Obesity is rare in both Guinea and Senegal. Before you jump to the typical Western conclusion that all Africans are poor and starving, know that Africans have healthy diets of fish, vegetables, and rice; sweets are rare in their cuisines. They are also much more active than Westerners. Sure, it’s great that we have computers and washing machines and all kinds of technology that make our lives easier, but we also suffer from back problems, knee problems, poor posture, obesity, diabetes, and other issues related to lack of physical activity and diets of processed foods. Guineans walk a lot, fetch water every day, wash clothes by hand, carry heavy loads balanced on their heads, women carry babies on their backs, and perform a plethora of labors on a daily basis. It is not an easy life, but they are physically healthy. The difference between “us” and “them” is that, in general, we are sick and diseased but stay alive by injecting Western medicine into our bodies, while Guineans are healthy but do not have access to medicine should they fall ill. It is why I lost a student to sickle-cell anemia and a colleague to diabetes.
The Senegalese are patriotic because they have chosen certain cultural elements with which to identify them as Senegalese: their national language, Wolof; their cuisine, maafe and yassa (among others) and their own kind of delicious coffee, “touba”; and their own sport, Senegalese wrestling. These elements of Senegalese culture have come to symbolize and represent Senegal and its people. This is what Guinea lacks. Perhaps that is why there is no sense of pride or patriotism among Guineans and why I see more American flags than Guinean flags in Conakry.
Things run a lot smoother in Senegal. While I was in Dakar, demonstrations raged on in Conakry. Because public-school teachers in Guinea had not been paid since November, they went on strike and classes were halted. When the government tried solving the situation by just hiring new teachers, announced that classes would resume, and then no teachers showed up to the schools the following morning, the students took to the streets and rioted. During those three weeks of demonstrations, roads were blocked, cars were attacked, things were burned in the streets, and gunfire took the lives of six people in Conakry. When it was at its worst, I was stranded in Dakar due to the cancellation of my return flight. Sometimes things work out for the best; I would not have been able to go back to my apartment even if I had returned to Conakry, so instead, I got an extra two-day vacation in Dakar. The day I returned, the demonstrations were already subsiding and I reached my apartment without any trouble (my driver knows all the back roads). After my two days off in Dakar, I came back to having the rest of the week off as the schools waited out the strike.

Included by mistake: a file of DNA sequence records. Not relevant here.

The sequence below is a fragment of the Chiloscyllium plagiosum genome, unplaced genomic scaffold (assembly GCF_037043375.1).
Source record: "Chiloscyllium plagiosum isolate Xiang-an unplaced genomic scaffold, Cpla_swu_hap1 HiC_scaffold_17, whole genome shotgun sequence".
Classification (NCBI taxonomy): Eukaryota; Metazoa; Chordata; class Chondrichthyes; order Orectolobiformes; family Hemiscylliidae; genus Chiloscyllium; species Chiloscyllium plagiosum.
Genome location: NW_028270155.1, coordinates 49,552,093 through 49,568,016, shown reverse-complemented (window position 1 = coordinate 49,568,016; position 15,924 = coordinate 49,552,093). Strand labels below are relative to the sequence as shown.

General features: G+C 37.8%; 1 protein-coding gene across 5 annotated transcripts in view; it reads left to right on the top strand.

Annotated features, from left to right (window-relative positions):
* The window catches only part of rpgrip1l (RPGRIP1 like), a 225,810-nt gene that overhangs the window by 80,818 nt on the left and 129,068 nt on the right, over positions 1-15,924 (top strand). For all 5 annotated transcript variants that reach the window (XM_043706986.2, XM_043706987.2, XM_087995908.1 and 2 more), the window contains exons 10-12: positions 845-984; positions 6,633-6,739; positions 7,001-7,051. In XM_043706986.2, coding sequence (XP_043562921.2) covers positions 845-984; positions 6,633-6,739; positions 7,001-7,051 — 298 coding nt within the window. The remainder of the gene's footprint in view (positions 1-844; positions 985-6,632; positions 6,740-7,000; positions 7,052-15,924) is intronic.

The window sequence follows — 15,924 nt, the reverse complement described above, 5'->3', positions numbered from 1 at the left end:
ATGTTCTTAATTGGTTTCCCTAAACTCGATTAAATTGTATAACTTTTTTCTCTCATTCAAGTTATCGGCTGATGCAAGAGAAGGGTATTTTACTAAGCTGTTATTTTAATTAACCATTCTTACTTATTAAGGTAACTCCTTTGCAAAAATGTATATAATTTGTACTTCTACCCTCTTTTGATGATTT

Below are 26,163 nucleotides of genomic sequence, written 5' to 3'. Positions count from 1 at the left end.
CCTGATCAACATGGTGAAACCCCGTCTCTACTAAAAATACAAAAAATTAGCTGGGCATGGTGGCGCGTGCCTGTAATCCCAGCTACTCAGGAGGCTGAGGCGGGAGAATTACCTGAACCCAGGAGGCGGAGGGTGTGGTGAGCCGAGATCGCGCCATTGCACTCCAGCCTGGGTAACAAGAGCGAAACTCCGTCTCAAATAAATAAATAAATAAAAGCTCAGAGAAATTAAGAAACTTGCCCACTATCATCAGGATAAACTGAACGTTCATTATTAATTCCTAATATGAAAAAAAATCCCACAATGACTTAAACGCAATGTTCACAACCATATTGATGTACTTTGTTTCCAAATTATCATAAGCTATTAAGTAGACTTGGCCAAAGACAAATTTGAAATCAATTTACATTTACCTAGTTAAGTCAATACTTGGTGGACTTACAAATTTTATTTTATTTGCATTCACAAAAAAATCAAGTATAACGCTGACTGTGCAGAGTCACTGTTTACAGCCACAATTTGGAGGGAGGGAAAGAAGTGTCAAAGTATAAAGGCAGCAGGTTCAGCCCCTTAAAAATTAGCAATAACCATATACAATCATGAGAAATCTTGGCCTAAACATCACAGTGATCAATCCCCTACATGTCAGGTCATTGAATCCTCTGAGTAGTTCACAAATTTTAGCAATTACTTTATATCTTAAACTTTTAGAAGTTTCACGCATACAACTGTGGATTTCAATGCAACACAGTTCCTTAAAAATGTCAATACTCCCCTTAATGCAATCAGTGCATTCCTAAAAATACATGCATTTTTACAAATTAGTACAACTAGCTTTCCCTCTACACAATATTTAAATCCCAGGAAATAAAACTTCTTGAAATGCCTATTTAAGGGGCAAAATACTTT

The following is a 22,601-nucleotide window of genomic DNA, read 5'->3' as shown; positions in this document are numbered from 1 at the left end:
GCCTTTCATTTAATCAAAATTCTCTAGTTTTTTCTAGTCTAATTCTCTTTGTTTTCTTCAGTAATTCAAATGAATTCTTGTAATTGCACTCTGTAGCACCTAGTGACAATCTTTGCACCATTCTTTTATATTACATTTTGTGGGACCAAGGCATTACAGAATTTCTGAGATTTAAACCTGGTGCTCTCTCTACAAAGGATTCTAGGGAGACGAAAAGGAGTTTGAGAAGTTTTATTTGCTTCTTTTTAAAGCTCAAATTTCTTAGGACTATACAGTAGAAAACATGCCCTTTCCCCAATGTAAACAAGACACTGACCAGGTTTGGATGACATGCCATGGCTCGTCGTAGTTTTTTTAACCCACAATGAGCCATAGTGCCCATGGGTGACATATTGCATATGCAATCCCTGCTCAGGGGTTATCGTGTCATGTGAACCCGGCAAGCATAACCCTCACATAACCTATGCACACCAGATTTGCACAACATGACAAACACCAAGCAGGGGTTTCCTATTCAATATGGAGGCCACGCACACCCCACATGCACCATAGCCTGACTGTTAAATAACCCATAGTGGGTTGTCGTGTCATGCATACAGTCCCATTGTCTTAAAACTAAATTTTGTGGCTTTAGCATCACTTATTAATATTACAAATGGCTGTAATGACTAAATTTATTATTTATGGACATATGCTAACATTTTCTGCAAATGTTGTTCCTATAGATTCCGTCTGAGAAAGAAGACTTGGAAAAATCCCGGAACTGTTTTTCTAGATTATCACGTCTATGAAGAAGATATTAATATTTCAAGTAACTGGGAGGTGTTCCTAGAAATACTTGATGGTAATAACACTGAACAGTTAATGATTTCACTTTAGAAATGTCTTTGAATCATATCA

Today is the first day of March. This week was supposed to be the last week of the semester. My classes have met 5, 7, 8, 11, or 13 times. I was told to speed up the classes by adding more class meetings and assigning huge projects for the students to work on while cutting class hours. So, for the next two weeks, I’ll be teaching a double load and working on my days off.
This is Guinea! This is Africa! I have to tolerate such disorder because I am not used to it. Guineans are indifferent to it.
We have not had consistent power or water since December. It is getting worse. Some days we have no power or water at all. Some days we have 20 minutes of power and water for part of the day. I’m at the point where, when the power is on for longer than half an hour and our water is working, I become suspicious that something is wrong.
(I can’t speak for the rest of Senegal, but things actually work in Dakar – and they work well. It’s sad that my idea of “vacation” has come to mean having reliable power and water for a whole week. From that standpoint alone, my week in Dakar was absolutely glorious!)
It is only my immediate community that suffers so harshly from power and water cuts. Up the road from us is a community that almost never experiences these cuts. They had been in the same situation for a long time, but got fed up and blocked the road when the President was coming through one day. Magically, since then, their power has not been cut. My neighborhood is a different story. We have one of the main markets in Conakry, and blocking the roads would mean that the vendors don’t get customers and can’t earn money for the day. That is why the people living here never protest when our power is off, and that is why we almost never have electricity. It gets so hot at night that I can barely sleep. Sleeping in the nude would mean mosquito bites in more places than just my arms and feet. I can only tolerate so many bites.